Mathematics Stack Exchange is a question and answer site for people studying math at any level and professionals in related fields. Join them; it only takes a minute:

Sign up
Here's how it works:
  1. Anybody can ask a question
  2. Anybody can answer
  3. The best answers are voted up and rise to the top

In order to prove that $\displaystyle\lim_{x \to 0}\frac{1-\cos(ax)}{ax}=0$, with $a \ne 0$, I managed that $a=2$ and evaluated this limit:

$$ \begin{align*} \quad \lim_{x \to 0}\frac{1-\cos(2x)}{2x}&= \lim_{x \to 0}\frac{1-(1-2\sin^2(x))}{2x}\\ &= \lim_{x \to 0}\frac{1-1+2\sin^2(x)}{2x}\\ &= \lim_{x \to 0}\frac{2\sin^2(x)}{2x}\\ &= \lim_{x \to 0}\frac{\sin^2(x)}{x}\\ &= \lim_{x \to 0} \frac{\sin(x)}{x} \cdot \sin(x)\\ &= 1 \cdot 0\\ &=0 \end{align*}$$

Can I generalized it?

share|cite|improve this question
HINT: $1-\cos(x) = 2 \sin^2\left(\frac{x}{2}\right)$ – Sasha Dec 1 '11 at 20:23
With this particular trick, yes: use the half-angle formula. For another trick, multiply and divide by a clever $1$: $$1 = \frac{1+\cos(ax)}{1+\cos(ax)}.$$Or make a change of variable, $u=ax$. – Arturo Magidin Dec 1 '11 at 20:23
Do you know how to prove $\lim \limits_{x \to 0}\frac{1-\cos(x)}{x}=0$ ? If yes, then as $x \to 0 \Rightarrow ax \to 0$ ... – Quixotic Dec 1 '11 at 20:25
@Pedro: $\LaTeX$ tips: rather than using \being{align*}...\end{align*} in an single-line in-line formula, you can use \displaystyle to get it to show in display format. You can also use \limits: \lim\limits_{x\to 0} produces $\lim\limits_{x\to 0}$, even in in-line formulas. Also, use \sin and \cos for the trig functions. – Arturo Magidin Dec 1 '11 at 20:32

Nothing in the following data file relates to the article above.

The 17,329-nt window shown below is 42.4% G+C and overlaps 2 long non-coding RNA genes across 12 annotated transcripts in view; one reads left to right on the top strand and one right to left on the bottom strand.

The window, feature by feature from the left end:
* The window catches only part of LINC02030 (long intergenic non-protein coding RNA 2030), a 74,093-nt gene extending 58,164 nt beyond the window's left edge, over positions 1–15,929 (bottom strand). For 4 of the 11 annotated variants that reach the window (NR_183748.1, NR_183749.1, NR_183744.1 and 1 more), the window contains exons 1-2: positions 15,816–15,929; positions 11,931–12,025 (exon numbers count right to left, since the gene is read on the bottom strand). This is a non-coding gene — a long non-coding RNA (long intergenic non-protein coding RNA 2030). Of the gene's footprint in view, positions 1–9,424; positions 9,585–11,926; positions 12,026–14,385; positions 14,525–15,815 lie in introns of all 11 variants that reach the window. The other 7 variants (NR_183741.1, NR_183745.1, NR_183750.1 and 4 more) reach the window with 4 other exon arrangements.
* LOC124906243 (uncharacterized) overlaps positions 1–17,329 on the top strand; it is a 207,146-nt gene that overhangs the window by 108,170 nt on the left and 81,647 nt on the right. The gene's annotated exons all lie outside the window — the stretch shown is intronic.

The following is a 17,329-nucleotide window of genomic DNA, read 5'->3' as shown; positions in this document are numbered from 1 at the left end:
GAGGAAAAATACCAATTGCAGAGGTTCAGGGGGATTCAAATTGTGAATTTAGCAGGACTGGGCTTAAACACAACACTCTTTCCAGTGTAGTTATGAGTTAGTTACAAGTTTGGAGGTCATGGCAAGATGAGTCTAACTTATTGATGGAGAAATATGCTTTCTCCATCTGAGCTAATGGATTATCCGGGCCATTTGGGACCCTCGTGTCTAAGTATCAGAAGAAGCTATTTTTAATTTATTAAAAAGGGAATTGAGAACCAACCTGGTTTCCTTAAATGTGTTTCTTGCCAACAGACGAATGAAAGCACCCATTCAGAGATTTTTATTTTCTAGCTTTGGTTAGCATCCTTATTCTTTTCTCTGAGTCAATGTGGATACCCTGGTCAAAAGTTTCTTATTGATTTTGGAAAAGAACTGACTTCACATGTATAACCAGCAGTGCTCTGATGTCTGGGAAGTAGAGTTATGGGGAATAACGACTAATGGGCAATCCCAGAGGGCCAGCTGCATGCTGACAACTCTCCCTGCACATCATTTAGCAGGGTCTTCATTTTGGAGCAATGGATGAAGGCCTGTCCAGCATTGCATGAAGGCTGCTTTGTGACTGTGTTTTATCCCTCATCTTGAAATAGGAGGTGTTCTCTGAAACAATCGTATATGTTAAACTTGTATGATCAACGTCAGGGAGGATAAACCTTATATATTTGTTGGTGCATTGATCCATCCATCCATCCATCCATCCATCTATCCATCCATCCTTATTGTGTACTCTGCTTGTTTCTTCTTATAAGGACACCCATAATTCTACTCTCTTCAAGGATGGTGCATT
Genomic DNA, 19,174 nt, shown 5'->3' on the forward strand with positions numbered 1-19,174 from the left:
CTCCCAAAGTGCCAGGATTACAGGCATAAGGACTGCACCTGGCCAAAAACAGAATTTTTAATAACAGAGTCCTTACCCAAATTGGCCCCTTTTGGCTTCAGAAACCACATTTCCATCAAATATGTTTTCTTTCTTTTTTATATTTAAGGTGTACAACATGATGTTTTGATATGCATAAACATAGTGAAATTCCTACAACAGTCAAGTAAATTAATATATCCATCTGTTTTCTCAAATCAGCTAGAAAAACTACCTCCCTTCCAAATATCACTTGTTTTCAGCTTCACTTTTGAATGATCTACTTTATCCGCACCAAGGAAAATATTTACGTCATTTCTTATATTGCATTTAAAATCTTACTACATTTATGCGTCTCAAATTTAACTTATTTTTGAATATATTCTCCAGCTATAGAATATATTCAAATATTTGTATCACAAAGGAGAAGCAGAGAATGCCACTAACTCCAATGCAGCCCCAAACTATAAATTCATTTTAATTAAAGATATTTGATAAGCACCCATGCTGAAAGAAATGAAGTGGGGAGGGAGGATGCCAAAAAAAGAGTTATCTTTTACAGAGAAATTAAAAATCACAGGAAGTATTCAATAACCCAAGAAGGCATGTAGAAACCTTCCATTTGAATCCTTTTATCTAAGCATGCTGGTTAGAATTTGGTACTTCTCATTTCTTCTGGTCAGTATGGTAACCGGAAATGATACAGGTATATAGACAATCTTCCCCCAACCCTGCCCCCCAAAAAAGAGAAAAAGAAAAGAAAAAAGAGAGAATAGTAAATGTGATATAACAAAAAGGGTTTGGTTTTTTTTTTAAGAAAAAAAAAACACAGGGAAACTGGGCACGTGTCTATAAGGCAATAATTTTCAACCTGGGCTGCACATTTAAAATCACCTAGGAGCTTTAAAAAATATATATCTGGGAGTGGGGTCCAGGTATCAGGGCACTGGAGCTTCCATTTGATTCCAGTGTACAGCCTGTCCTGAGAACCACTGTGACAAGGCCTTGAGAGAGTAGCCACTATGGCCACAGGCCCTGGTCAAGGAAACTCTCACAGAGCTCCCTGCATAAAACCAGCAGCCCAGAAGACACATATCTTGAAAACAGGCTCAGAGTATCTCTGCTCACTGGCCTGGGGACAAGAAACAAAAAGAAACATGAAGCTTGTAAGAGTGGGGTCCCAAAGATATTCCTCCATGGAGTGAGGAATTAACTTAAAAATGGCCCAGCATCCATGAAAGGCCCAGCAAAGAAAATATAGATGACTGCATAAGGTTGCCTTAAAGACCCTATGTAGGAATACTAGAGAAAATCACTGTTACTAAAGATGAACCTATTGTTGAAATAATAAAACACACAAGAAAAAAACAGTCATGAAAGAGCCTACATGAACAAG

As written in comments you can use the fact that $x \to 0$ if and only if $ax \to 0$ and make a substitution $t = ax$. Then your limit takes form $$ \lim_{t \to 0} \frac{1-\cos t}{t}. $$ Next, using Taylor expansion $\cos t = 1 - t^2/2 + t^4/4! - t^6/6! + \dots = 1 + o(t)$ you get $$ \frac{1-\cos t}{t} = \frac{o(t)}{t} = 0. $$

share|cite|improve this answer

Just apply L'Hopital Rule. More concretely, $$ \lim_{x\rightarrow 0} \frac{1- \cos ax}{ax} = \lim_{x \rightarrow 0} \frac{a\sin ax}{a} =0.$$

share|cite|improve this answer

Your Answer


By posting your answer, you agree to the privacy policy and terms of service.

Not the answer you're looking for? Browse other questions tagged or ask your own question.